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Secret Google Drone Delivery Service

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Google Drone Project Wing

Google is working on a delivery system called Project Wing that will use what it’s calling “self-flying” drones to bring goods to people.

The search giant has been working on the service for two years, and it’s the latest project announced by Google X, the division of the company that works on Google’s most ambitious projects.

Google has been testing the vehicles in Queensland, Australia, and has already made deliveries to locals — including shipments of candy bars, dog treats, cattle vaccines, water, and radios. Similar to the company’s self-driving car project, the drones will be able to fly a preprogrammed route at the push of a button. The company said that it will be a few more years before the system is ready for commercial use.

“Even just a few of these, being able to shuttle nearly continuously, could service a very large number of people in an emergency situation,” Astro Teller, head of Google X, told the BBC.

The vehicles have a wingspan of about 5 feet, and have four electrically driven propellers, according to the BBC. The aircraft itself weighs almost 19 pounds, but with a package in hand, weighs 22 pounds.

Google’s experimental projects division, Google X, has become a hotbed of curiosities and “moon shots,” to use CEO Larry Page’s term, of ambitious but secretive skunkworks projects that could change the world — or fail.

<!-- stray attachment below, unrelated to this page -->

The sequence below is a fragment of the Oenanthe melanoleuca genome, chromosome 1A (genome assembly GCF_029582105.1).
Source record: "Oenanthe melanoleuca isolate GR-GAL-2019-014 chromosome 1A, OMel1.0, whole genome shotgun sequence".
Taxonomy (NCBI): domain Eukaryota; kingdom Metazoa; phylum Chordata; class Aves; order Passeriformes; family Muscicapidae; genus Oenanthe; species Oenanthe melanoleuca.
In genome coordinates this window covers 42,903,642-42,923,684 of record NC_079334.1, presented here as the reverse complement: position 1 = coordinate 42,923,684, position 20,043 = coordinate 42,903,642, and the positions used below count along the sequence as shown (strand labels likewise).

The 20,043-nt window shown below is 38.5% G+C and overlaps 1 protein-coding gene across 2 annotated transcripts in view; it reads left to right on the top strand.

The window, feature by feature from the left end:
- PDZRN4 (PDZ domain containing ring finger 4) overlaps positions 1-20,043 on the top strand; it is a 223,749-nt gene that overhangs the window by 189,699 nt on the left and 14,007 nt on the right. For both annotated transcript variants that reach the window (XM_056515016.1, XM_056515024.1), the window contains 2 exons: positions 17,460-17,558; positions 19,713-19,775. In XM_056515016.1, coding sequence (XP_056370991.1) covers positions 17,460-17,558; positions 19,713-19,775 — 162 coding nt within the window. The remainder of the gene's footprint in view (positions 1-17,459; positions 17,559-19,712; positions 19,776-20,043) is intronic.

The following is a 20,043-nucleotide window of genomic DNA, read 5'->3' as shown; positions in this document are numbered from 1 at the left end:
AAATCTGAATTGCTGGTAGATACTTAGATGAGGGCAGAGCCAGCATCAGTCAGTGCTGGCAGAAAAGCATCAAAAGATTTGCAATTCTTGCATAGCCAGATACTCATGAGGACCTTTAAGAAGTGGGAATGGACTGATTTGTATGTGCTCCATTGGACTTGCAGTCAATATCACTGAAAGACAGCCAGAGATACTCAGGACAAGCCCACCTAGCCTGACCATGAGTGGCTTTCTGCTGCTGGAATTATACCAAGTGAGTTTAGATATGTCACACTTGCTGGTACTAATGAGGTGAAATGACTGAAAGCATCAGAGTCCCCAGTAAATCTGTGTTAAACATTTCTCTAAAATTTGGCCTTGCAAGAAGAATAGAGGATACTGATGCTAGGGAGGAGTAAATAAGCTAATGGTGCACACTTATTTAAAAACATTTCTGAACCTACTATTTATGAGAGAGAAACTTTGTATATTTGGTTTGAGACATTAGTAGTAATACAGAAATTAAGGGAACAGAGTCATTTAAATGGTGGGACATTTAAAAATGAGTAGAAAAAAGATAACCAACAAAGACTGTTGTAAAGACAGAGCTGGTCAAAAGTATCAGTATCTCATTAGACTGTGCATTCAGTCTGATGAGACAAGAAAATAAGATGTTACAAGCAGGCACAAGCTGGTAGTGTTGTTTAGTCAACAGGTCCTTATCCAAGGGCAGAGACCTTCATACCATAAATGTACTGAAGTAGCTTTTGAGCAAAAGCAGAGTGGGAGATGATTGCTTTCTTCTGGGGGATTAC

The first Google X project burst into the news before Google X itself had been publicly named. The Self-Driving Car project was born out of the 2005 DARPA Grand Challenge, and now is expected to be road-ready sometime between 2017 and 2020.

Since then, other projects have been revealed, including Google Glass, Project Loon’s Internet-broadcasting hot air balloons, a contact lens that can monitor blood glucose levels, a medical records analysis project, a wind-power project, and a computer network that replicates the architecture of the human brain.

The company also toyed with a number of projects that it concluded were duds, including a space elevator, jetpack, teleportation, and hoverboard — think “Back to the Future II.”

Google announced that it had purchased Gecko Design to help bolster the look and feel of Google X projects.

 


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